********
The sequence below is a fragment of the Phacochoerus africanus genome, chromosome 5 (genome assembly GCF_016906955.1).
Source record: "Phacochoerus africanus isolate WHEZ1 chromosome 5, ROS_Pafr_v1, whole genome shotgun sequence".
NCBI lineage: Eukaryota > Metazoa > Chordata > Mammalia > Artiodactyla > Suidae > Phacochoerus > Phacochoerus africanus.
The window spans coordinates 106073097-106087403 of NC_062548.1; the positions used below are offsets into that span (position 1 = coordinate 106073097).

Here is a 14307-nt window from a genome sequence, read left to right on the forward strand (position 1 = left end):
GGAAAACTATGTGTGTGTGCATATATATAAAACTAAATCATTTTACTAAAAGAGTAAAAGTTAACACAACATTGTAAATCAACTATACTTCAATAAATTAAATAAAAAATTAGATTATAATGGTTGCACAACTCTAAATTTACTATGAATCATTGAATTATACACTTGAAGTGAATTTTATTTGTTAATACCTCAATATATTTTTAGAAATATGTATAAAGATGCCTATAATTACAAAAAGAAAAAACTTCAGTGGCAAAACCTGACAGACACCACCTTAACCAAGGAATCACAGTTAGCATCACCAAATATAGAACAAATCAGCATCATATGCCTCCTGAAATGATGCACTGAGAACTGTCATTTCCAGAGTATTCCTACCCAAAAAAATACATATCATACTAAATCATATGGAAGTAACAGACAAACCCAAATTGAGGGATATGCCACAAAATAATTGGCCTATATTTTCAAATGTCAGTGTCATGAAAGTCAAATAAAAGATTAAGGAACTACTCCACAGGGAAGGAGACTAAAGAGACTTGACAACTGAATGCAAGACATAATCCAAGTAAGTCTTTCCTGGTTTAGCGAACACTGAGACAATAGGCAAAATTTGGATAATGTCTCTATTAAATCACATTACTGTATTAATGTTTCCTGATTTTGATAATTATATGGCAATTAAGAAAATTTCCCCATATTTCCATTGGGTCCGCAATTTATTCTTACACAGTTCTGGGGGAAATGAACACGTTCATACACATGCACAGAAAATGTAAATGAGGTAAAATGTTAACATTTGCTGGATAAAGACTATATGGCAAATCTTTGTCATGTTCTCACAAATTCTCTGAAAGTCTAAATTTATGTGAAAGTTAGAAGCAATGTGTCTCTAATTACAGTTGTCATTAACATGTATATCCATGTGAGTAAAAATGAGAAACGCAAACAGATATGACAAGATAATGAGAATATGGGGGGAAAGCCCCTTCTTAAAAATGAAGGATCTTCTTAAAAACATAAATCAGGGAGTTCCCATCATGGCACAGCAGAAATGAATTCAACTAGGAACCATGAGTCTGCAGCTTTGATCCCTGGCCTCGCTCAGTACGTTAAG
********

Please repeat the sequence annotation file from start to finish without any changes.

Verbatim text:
The sequence below is a fragment of the Phacochoerus africanus genome, chromosome 5 (genome assembly GCF_016906955.1).
Source record: "Phacochoerus africanus isolate WHEZ1 chromosome 5, ROS_Pafr_v1, whole genome shotgun sequence".
NCBI lineage: Eukaryota > Metazoa > Chordata > Mammalia > Artiodactyla > Suidae > Phacochoerus > Phacochoerus africanus.
The window spans coordinates 106073097-106087403 of NC_062548.1; the positions used below are offsets into that span (position 1 = coordinate 106073097).

Here is a 14307-nt window from a genome sequence, read left to right on the forward strand (position 1 = left end):
GGAAAACTATGTGTGTGTGCATATATATAAAACTAAATCATTTTACTAAAAGAGTAAAAGTTAACACAACATTGTAAATCAACTATACTTCAATAAATTAAATAAAAAATTAGATTATAATGGTTGCACAACTCTAAATTTACTATGAATCATTGAATTATACACTTGAAGTGAATTTTATTTGTTAATACCTCAATATATTTTTAGAAATATGTATAAAGATGCCTATAATTACAAAAAGAAAAAACTTCAGTGGCAAAACCTGACAGACACCACCTTAACCAAGGAATCACAGTTAGCATCACCAAATATAGAACAAATCAGCATCATATGCCTCCTGAAATGATGCACTGAGAACTGTCATTTCCAGAGTATTCCTACCCAAAAAAATACATATCATACTAAATCATATGGAAGTAACAGACAAACCCAAATTGAGGGATATGCCACAAAATAATTGGCCTATATTTTCAAATGTCAGTGTCATGAAAGTCAAATAAAAGATTAAGGAACTACTCCACAGGGAAGGAGACTAAAGAGACTTGACAACTGAATGCAAGACATAATCCAAGTAAGTCTTTCCTGGTTTAGCGAACACTGAGACAATAGGCAAAATTTGGATAATGTCTCTATTAAATCACATTACTGTATTAATGTTTCCTGATTTTGATAATTATATGGCAATTAAGAAAATTTCCCCATATTTCCATTGGGTCCGCAATTTATTCTTACACAGTTCTGGGGGAAATGAACACGTTCATACACATGCACAGAAAATGTAAATGAGGTAAAATGTTAACATTTGCTGGATAAAGACTATATGGCAAATCTTTGTCATGTTCTCACAAATTCTCTGAAAGTCTAAATTTATGTGAAAGTTAGAAGCAATGTGTCTCTAATTACAGTTGTCATTAACATGTATATCCATGTGAGTAAAAATGAGAAACGCAAACAGATATGACAAGATAATGAGAATATGGGGGGAAAGCCCCTTCTTAAAAATGAAGGATCTTCTTAAAAACATAAATCAGGGAGTTCCCATCATGGCACAGCAGAAATGAATTCAACTAGGAACCATGAGTCTGCAGCTTTGATCCCTGGCCTCGCTCAGTACGTTAAG